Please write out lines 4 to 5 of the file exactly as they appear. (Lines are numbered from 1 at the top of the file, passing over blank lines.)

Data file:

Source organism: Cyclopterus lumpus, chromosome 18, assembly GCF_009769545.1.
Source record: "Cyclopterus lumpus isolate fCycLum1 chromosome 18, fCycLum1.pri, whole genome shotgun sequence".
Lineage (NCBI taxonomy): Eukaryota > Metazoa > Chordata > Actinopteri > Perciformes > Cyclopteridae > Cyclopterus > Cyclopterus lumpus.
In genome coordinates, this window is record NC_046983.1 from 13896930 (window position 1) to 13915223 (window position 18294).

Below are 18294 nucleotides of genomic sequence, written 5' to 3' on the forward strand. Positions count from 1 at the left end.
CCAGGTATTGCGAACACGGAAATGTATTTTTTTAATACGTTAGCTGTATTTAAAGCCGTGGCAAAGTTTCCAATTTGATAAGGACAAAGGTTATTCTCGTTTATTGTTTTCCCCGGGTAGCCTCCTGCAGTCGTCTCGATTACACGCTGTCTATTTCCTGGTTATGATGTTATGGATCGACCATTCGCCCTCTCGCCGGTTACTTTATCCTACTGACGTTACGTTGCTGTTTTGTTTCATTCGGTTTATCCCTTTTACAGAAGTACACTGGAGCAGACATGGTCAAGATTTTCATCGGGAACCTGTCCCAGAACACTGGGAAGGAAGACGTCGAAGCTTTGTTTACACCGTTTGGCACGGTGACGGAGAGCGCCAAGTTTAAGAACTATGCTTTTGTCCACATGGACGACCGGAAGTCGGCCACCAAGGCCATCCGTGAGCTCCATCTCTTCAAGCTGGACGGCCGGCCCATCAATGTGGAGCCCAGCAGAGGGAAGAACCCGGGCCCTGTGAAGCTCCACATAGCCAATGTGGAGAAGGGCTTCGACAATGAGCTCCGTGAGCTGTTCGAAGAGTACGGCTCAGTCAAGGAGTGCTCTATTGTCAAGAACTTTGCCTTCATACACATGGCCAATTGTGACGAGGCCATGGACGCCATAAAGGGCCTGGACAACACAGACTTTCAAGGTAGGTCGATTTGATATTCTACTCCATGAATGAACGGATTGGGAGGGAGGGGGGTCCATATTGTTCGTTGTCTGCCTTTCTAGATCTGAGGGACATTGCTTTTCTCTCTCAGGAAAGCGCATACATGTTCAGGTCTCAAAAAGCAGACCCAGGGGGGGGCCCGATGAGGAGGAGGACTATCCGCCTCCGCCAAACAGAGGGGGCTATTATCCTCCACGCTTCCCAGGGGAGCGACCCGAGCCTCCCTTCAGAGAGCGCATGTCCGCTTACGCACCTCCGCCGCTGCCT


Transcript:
In genome coordinates, this window is record NC_046983.1 from 13896930 (window position 1) to 13915223 (window position 18294).

Below are 18294 nucleotides of genomic sequence, written 5' to 3' on the forward strand. Positions count from 1 at the left end.